Technology and Life Itself

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I’m reading about the remarkable push by IBM’s Stuart S.P. Parkin to shrink the physical size of data memory to 100th of its present bulk. It’s an amazing prospect, and we aren’t talking about technological advance for its own sake. “That means,” says the New York Times writer who knows how to interest readers in what would otherwise be arcane, “that the iPod that today can hold up to 200 hours of video could store every single TV program broadcast during a week on 120 channels.”

Now we care! There is something about the commercial viability of technology that rivets our consumer-minded brains. This is not a bad impulse! The fewer the bumps and snags in life, the more productive we can be, and the more productive we are, the more wealth and time we have to cultivate higher pursuits. Even if we don’t pursue the higher things, our well-being goes up with new and better technologies, and society is better off.

We know this with one part of our brains. But there’s another part that doesn’t consider the broader implications. In truth, those familiar with market logic are accustomed to thinking of big gains in technology as the business of government or government-funded institutions such as universities or major research labs. We picture people in white coats who are somehow insulated from the horrible pressures of commercial society. They think big and long term, and eventually their discoveries trickle down to the rest of us and are snapped up by business, which uses them to make a profit.

Maybe this is a habit leftover from the official story of the atom bomb in World War Two, probably the most famous case ever of government pushing people to innovate in a way that changed our world. Unfortunately, that technology was used to slaughter people in ghastly ways, and only later did it achieve some commercial viability and thereby justification. The same is true of the internet itself. When it was the exclusive province of bureaucrats and their messages, society didn’t benefit. Now it is the world’s primary means of knowing, sharing, communicating, and, increasingly, exchanging.

And what good is technology unless it has some benefit to people? If you think about it, none whatsoever. A chemical that could increase the world’s supply of mosquitoes a trillion fold in one minute would be useless because we don’t actually want to do that, no matter how impressive the “technological advance” might be. The rocket shoes that could make us fly would be wonderful, unless making them available cost more than the gross national product.

And how do we discern what is and is not beneficial to mankind? The answer comes down to economics. There is no point to advance for its own sake. Faster and better ways of doing something we don’t need to do serve no reasonable purpose. It is people, and the profit and loss test, that end up as the ultimate determinant.

The story of IBM’s work to shrink memory reminds us that the market is the primary means for pushing the technological frontiers. It is private enterprise that has the incentive to do it right, and can provide the profit-and-loss infrastructure to know whether the advance is really good for society, and the means to make the advance available for all of humanity. (Now, it’s true that IBM gets government grants and to that extent, its R&D department partakes of the waste endemic to fully government-run organizations; but note that the exciting and dynamic part of its research is pointed toward the commercial marketplace.)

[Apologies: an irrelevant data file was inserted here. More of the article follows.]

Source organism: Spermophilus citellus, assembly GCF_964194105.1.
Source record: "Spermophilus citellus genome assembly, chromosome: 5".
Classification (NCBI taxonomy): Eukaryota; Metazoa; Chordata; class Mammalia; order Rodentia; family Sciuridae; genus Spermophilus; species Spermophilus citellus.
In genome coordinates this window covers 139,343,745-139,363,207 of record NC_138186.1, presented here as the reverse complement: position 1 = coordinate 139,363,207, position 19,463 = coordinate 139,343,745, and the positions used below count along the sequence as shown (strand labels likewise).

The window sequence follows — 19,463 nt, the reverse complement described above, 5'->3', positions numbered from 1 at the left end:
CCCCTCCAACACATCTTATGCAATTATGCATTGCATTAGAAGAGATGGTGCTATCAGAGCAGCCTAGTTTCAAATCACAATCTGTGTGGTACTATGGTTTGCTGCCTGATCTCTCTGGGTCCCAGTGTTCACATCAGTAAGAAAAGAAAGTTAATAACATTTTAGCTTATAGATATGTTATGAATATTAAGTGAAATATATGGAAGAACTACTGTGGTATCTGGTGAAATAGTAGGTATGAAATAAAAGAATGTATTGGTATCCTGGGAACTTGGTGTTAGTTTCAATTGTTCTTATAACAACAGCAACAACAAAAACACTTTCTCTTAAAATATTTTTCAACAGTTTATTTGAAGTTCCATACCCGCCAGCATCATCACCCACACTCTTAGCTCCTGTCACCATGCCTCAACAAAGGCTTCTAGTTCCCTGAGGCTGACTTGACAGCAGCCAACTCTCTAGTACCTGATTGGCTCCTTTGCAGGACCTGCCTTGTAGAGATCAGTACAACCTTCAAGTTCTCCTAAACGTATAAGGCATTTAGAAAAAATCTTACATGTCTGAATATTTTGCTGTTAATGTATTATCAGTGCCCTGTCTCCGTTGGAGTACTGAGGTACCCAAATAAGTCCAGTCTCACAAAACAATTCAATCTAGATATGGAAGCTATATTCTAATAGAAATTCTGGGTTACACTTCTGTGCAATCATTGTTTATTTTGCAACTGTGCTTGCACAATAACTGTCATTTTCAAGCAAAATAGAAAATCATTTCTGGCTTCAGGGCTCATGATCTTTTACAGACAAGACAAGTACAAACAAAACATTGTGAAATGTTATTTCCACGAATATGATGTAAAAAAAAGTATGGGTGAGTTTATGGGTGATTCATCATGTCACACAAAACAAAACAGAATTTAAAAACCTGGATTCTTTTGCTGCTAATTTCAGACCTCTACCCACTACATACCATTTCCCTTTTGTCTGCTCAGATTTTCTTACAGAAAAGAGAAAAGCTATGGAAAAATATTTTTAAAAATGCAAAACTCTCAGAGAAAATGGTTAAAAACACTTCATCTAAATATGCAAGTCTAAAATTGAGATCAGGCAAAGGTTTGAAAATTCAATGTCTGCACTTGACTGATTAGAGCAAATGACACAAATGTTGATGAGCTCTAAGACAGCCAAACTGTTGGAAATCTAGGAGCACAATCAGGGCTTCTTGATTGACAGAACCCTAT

As regards to the incentive questions, scientists who make breakthroughs are entrepreneurs of a different sort. They are not risk averse. They are dreamers who imagine things that are unknown and take bold steps forward that others are unwilling to take. These are traits that do not thrive within a large-scale bureaucratic framework, as Rothbard wrote in 1954.

The profit and loss test becomes the key to restraining their dreams, just as in everyday commerce. So we hear that the new push by IBM would “allow every consumer to carry data equivalent to a college library on small portable devices,” and it would “unleash the creativity of engineers who would develop totally new entertainment, communication and information products.” But within the story itself, we are reminded of reality. As the head of Seagate storage says: “There are a lot of neat technologies, but you have to be able to make them cost-effectively.”

Finally, there is the question of marketing the technology. Herein lies most of the battle. Those who can go from the lab to the retail shop are the ones who make the big bucks in the market economy. Anyone can tinker at home. But it takes enterprise and marketing to get the product from here to there, and finally to its intended destination.

Now we come to the perpetual myth that we are experiencing a shortage of scientists. Every few years, this claim is touted by government elites who issue grave warnings that we’d better act, and fast. But the usual way to tell a shortage is to observe a price rise. That rise solicits new entries into the sector. And scientists can tell you that there has been no wage increase relative to other professions, except and insofar as these scientists serve commercial interests. In other words, there might be a shortage of specific kinds of talents, but there is no general shortage of people with merely abstract knowledge.

What does society need to do to make sure that it has enough scientists and the right level of technological advance that is also economically viable? It needs a free market.

Llewellyn H. Rockwell, Jr. [send him mail] is president of the Ludwig von Mises Institute in Auburn, Alabama, editor of LewRockwell.com, and author of Speaking of Liberty.

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